Women lecturers are paid more than £3,000 less at Northampton College - a report highlighting gender inequality in education has claimed today.
The University and College Union (UCU) has today (Tuesday) published Holding Down Women’s Pay, a study that it says “names and shame” further education facilities with glaring pay disparities between men and women.
It claims Booth Lane based Northampton College ranks joint third in a league table of the top 30 English further education colleges with the biggest gender pay gaps between academic staff.
The college pays female lecturers an average £3,203 less a year than their male colleagues, to “do the same job” it claims, having obtained the information from Freedom of Information requests.
Northampton College has disputed the claim, however saying the figures are deeply misleading.
UCU general secretary, Sally Hunt, said: “Northampton College should not have allowed such shameful levels of pay inequality to persist. It’s nearly 50 years since the Equal Pay Act came into force and they’re still flying in the face of it.
“Today on International Women’s Day, we would like to see a firm commitment from sector leaders to close the gap and are offering to work with institutions such as Northampton College to put an end to pay inequality.’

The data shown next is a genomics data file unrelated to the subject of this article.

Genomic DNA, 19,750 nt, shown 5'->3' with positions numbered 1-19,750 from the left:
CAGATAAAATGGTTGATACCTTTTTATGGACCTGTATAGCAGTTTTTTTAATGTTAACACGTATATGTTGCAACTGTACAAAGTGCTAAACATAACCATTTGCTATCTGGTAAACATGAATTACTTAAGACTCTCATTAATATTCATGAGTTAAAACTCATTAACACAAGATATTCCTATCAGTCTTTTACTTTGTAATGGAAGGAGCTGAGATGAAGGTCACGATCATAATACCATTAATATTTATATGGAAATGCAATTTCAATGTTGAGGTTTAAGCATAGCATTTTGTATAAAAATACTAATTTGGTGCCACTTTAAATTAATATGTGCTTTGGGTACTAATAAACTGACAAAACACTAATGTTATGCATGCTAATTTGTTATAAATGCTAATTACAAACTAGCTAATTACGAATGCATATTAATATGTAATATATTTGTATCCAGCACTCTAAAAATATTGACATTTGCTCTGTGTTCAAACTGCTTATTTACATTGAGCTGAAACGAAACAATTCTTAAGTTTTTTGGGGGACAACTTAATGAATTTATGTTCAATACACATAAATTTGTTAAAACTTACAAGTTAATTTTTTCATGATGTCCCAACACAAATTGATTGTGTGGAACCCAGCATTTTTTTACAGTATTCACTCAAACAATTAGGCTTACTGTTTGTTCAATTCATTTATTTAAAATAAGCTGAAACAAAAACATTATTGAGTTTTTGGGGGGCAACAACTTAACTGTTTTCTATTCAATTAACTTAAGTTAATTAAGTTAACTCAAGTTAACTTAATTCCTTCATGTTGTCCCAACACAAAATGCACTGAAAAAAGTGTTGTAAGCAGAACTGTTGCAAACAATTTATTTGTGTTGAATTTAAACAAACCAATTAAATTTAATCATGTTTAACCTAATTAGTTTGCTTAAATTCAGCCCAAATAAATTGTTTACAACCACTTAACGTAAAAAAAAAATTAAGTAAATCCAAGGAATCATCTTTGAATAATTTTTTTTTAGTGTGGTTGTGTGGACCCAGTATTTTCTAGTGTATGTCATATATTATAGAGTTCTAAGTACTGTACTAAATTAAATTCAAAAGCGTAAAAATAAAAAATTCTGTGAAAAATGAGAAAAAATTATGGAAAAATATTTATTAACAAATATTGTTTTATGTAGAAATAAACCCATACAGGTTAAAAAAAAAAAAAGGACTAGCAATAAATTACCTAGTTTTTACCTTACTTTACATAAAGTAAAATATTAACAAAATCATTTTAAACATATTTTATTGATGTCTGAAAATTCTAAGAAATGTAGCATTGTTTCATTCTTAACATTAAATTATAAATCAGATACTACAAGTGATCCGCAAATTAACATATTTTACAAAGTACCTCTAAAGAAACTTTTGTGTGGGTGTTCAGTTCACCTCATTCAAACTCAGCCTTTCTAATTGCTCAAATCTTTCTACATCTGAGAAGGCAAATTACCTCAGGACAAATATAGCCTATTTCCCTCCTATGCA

In total 132 out of 203 of the English further education colleges that provided data to UCU, paid male lecturers an average of £1,000 more than women.
Kirklees College in Huddersfield was found to have the biggest pay disparity between men and women lecturers, £5,959.
The report claims that at the current rate of progress it will take until 2050 to close the gender pay gap in further education.
However a spokeswoman for Northampton College said it is “fully committed to paying all staff fairly and within the principles of equal pay for work of equal value.”
“Equality is a fundamental aspect of the culture of the college and we are disappointed that UCU have chosen to publish data, based on a survey that the College completed in good faith, without taking the time to understand the findings,” she said.
The spokeswoman claims the data does not create an accurate representation of how its female staff are paid as the stats relate to lecturers only.
She said the college employs a high proportion of teaching staff on an hourly paid basis and these contracts tend to be more attractive to women, enabling them to work more flexibly.
“There has been a failure to consider data associated with the remaining academic staff,” she said.
“For example, from the same data set provided to UCU, it is evident that female staff form approximately 67 percent of the cohort of academic staff with additional or management duties. When considering these academic staff, proportionately at this level, female staff are in fact paid slightly more than male.”
She said the UCU has not contacted the college to discuss the data, despite having the information since July 2015.
“What the figures don’t illustrate is the reality of what happens in practice and that crude calculations can be misleading to staff and to the public,” she concluded.
The College has scheduled an equal pay audit for 2016.